Patton Oswalt (“Annihilation”), Dave Chappelle (“Equanimity & the Bird Revelation”), Jim Gaffigan (“Noble Ape”), Fred Armisen (“Standup for Drummers”) and Chris Rock (“Tamborine”) were all recognized.
Solely nominating men for this particular prize is nothing new for the Grammys. This year’s announcement marks the 60th year that a version of the comedy album award has existed.
Its nominees all have been male 19 times (not counting years that cast-wide albums from “Saturday Night Live,” “Monty Python” or “National Lampoon,” or releases like 2005’s “The Daily Show With Jon Stewart Presents ... America: A Citizen’s Guide to Democracy Inaction,” 1991’s “The Best of Comic Relief ’90” and 1982’s “Airplane” and have been included).
Only three women have ever won the award as a solo act: Lily Tomlin (“This Is a Recording,” 1972), Whoopi Goldberg (the recording of her Broadway show, 1986) and Kathy Griffin (“Calm Down Gurrl,” 2014).
In her acceptance speech, Griffin expressed surprise and pride. “In the history of best comedy album, only two other women have won: Lily Tomlin and Whoopi Goldberg,” she said. “I stand in great company.”
Two additional women have triumphed as part of a male-female duo: Jo Stafford won in 1961 for “Jonathan and Darlene Edwards in Paris,” her musical comedy album with Paul Weston, and Elaine May won in 1962 with Mike Nichols for their spoken-comedy recording “An Evening With Mike Nichols and Elaine May.”
With six nods, Griffin is the category’s most-nominated female. Sarah Silverman, Margaret Cho, Tig Notaro, Amy Schumer, Lisa Lampanelli, Ellen DeGeneres, Marsha Mason, Joan Rivers, Julia Sweeney, Rita Rudner, Sandra Bernhard, Bette Midler, Judy Tenuta, Erma Bombeck, Gilda Radner, Mrs. Miller, Betty Comden and Alice Pearce also have been nominated. That’s fewer than two dozen women throughout the award’s six-decade history.
Occasionally, these women were included as part of a duo act with a man; oftentimes, they were the only female nominated for the honor that year. And that’s not counting the only time an all-female compilation was nominated in 2002: “The Queens of Comedy,” featuring Adele Givens, Laura Hayes, Mo’Nique and Sommore. So technically, the count is up to 27 — which is more, but still not great.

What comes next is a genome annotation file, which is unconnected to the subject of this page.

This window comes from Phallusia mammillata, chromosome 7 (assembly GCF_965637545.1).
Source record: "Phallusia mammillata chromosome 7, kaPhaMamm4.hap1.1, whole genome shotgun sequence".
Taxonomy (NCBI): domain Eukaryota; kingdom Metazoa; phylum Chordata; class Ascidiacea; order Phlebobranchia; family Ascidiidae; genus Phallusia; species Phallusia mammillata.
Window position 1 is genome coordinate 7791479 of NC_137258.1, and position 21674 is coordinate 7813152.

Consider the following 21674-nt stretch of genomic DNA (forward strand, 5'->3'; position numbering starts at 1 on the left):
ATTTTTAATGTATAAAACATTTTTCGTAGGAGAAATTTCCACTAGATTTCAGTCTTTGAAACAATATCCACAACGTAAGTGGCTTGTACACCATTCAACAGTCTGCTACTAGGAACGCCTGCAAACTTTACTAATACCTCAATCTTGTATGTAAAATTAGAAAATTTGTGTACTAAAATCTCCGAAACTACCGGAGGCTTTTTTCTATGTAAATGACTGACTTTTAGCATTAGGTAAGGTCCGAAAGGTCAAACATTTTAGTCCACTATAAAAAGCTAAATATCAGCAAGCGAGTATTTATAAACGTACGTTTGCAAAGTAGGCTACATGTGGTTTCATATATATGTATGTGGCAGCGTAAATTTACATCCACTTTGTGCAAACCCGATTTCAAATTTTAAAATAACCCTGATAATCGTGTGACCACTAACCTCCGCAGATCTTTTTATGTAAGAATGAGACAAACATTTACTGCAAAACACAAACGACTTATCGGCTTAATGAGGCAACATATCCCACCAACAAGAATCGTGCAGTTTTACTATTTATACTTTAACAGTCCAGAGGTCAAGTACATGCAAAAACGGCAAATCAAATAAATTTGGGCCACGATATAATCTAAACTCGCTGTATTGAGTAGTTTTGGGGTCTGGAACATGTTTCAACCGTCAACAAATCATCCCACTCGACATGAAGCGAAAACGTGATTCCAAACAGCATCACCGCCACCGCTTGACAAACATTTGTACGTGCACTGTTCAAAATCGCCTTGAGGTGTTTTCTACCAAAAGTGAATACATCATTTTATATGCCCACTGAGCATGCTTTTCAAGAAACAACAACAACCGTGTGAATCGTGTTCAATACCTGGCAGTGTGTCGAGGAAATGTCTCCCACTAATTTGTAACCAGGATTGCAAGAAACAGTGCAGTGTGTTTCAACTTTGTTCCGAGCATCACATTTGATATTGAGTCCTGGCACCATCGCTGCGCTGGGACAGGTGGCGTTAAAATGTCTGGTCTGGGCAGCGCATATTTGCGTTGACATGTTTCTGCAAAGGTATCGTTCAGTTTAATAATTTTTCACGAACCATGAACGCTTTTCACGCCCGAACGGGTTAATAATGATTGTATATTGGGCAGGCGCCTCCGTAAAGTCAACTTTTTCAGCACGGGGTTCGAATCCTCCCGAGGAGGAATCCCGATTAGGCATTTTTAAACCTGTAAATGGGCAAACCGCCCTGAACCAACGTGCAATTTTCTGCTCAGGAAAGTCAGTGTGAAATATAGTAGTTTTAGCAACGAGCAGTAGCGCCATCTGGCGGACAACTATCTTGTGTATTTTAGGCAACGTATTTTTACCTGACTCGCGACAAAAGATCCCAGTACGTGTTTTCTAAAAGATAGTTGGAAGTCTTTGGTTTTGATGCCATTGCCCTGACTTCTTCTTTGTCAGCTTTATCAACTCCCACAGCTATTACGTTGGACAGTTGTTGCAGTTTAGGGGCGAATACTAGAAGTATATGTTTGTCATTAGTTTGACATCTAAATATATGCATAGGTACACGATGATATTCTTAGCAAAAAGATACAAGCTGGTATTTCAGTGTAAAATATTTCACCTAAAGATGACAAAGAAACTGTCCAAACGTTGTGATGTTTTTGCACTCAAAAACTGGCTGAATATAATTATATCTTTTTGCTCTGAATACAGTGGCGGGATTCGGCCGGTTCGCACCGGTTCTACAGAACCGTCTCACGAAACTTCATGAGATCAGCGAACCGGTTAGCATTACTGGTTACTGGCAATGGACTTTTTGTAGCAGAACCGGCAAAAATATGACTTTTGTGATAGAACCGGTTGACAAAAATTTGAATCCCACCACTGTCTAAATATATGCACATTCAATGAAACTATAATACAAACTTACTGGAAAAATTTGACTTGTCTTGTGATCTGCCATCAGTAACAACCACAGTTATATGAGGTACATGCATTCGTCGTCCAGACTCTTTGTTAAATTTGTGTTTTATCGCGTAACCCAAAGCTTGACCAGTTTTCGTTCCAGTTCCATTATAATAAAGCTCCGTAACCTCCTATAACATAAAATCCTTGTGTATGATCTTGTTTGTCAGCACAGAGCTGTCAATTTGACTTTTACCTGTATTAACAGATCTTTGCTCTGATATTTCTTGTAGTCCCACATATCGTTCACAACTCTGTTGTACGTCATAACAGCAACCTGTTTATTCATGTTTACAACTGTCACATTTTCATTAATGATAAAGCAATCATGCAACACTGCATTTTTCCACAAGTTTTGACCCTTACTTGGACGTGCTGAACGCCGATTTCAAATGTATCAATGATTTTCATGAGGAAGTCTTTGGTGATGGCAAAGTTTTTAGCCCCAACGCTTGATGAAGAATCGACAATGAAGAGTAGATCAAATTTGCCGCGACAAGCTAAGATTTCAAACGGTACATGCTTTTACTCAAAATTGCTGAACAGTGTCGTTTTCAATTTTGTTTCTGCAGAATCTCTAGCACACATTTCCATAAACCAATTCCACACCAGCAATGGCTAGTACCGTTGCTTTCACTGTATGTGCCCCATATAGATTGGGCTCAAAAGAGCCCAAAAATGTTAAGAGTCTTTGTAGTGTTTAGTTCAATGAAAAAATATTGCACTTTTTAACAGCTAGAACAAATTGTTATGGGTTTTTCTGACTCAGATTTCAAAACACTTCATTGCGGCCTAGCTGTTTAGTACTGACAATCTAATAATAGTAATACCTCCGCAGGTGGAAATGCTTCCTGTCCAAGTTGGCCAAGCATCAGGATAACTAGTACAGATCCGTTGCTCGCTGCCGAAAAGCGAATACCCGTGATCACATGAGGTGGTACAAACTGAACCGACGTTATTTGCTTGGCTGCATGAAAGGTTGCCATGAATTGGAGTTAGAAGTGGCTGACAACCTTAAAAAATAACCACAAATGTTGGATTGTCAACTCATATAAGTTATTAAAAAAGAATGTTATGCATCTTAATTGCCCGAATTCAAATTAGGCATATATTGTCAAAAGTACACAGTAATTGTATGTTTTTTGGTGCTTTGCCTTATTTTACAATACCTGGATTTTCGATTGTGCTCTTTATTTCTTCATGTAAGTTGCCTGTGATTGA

Comedy has historically been a male-dominated field, but women have made significant strides in the past year. Michelle Wolf’s epic set made waves at the White House Correspondents’ Dinner, and Busy Philipps scored a late-night talk show, “Busy Tonight,” on the E! network. The Emmy Awards showered their praise on Amazon’s comedienne series “The Marvelous Mrs. Maisel.” And HBO picked up specials by “2 Dope Queens” podcasters Jessica Williams and Phoebe Robinson.
On the flip side, many women — such as Griffin, Samantha Bee and the victims and critics of sexual-assault offenders Bill Cosby and Louis C.K. — have also faced vitriolic criticism for their work.
So it’s a shame that the 2019 nominees for best comedy album — a category that now includes spoken comedy and musical comedy — only lauds men. The albums released during the eligibility window (Oct. 1, 2017, through Sept. 30, 2018) included Hannah Gadsby’s “Nanette,” Ali Wong’s “Hard Knock Wife,” Notaro’s “Happy to Be Here,” Iliza Shlesinger’s “Elder Millennial,” Natasha Leggero and Moshe Kasher’s “The Honeymoon Stand Up Special” and the third-season soundtrack of “Crazy Ex-Girlfriend,” among others.
Though these releases might not necessarily have been snubbed — as with all Grammy categories, contenders must be submitted for consideration by the voting membership — the wider praise for women in comedy remains well overdue. The Grammys, which has been plagued with issues of female exclusion across many of its other categories as well, can and should be part of that chorus.
For now, such hopes will have to sit on the shoulders of comedic firebrand Tiffany Haddish, whose recording of her autobiography, “The Last Black Unicorn,” is the lone female entry nominated for the spoken-word album award.